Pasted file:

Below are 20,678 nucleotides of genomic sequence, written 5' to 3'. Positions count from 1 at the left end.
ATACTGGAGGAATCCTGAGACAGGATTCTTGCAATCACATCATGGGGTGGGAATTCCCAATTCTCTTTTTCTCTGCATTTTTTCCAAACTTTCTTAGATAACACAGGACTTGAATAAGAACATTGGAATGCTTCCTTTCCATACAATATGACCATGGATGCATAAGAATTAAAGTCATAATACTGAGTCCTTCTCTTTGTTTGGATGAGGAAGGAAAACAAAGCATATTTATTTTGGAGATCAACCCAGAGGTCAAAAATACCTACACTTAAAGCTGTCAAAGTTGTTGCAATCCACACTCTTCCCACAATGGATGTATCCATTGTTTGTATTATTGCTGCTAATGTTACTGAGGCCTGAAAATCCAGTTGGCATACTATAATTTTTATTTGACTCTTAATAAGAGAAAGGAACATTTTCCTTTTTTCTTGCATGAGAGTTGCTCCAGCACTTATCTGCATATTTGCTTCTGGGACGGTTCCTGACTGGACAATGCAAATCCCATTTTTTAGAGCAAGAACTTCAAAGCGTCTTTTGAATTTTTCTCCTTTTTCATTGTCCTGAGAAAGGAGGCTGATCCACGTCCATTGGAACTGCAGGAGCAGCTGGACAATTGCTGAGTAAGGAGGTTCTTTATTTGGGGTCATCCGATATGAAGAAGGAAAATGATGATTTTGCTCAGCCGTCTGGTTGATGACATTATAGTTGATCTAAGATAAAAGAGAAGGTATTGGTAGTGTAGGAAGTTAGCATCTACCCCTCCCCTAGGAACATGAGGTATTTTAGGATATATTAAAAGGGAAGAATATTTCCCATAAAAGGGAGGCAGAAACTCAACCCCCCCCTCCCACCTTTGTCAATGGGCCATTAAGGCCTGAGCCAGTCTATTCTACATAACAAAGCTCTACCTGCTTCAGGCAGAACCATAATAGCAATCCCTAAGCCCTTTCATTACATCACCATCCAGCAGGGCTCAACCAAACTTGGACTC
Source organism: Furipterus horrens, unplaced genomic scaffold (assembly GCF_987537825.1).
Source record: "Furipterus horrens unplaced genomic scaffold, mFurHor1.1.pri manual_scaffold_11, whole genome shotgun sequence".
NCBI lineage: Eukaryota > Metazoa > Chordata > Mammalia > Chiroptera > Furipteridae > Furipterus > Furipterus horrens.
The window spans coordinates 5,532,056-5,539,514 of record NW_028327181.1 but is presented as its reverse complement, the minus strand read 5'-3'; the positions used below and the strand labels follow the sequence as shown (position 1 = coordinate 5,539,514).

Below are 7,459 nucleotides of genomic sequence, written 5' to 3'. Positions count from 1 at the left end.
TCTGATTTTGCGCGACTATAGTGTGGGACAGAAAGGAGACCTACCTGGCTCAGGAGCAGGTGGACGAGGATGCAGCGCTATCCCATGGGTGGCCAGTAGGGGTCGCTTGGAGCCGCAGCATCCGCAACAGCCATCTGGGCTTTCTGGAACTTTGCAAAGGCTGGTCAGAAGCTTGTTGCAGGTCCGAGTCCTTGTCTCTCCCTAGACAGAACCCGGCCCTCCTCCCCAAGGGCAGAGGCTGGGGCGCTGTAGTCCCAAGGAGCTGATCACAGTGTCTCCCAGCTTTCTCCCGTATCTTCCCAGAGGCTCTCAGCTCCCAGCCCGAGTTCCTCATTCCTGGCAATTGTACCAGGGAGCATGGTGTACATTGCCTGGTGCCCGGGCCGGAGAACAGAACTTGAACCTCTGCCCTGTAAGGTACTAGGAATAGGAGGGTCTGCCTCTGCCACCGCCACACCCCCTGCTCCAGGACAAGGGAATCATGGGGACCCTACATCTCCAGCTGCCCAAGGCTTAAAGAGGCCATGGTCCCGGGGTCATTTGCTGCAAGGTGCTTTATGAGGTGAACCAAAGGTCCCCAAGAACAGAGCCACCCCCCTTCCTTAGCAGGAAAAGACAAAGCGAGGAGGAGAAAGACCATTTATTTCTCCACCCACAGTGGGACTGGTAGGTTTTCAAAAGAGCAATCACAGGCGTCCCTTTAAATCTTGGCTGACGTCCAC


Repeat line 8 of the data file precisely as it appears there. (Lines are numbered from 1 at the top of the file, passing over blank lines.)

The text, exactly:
TCTGATTTTGCGCGACTATAGTGTGGGACAGAAAGGAGACCTACCTGGCTCAGGAGCAGGTGGACGAGGATGCAGCGCTATCCCATGGGTGGCCAGTAGGGGTCGCTTGGAGCCGCAGCATCCGCAACAGCCATCTGGGCTTTCTGGAACTTTGCAAAGGCTGGTCAGAAGCTTGTTGCAGGTCCGAGTCCTTGTCTCTCCCTAGACAGAACCCGGCCCTCCTCCCCAAGGGCAGAGGCTGGGGCGCTGTAGTCCCAAGGAGCTGATCACAGTGTCTCCCAGCTTTCTCCCGTATCTTCCCAGAGGCTCTCAGCTCCCAGCCCGAGTTCCTCATTCCTGGCAATTGTACCAGGGAGCATGGTGTACATTGCCTGGTGCCCGGGCCGGAGAACAGAACTTGAACCTCTGCCCTGTAAGGTACTAGGAATAGGAGGGTCTGCCTCTGCCACCGCCACACCCCCTGCTCCAGGACAAGGGAATCATGGGGACCCTACATCTCCAGCTGCCCAAGGCTTAAAGAGGCCATGGTCCCGGGGTCATTTGCTGCAAGGTGCTTTATGAGGTGAACCAAAGGTCCCCAAGAACAGAGCCACCCCCCTTCCTTAGCAGGAAAAGACAAAGCGAGGAGGAGAAAGACCATTTATTTCTCCACCCACAGTGGGACTGGTAGGTTTTCAAAAGAGCAATCACAGGCGTCCCTTTAAATCTTGGCTGACGTCCAC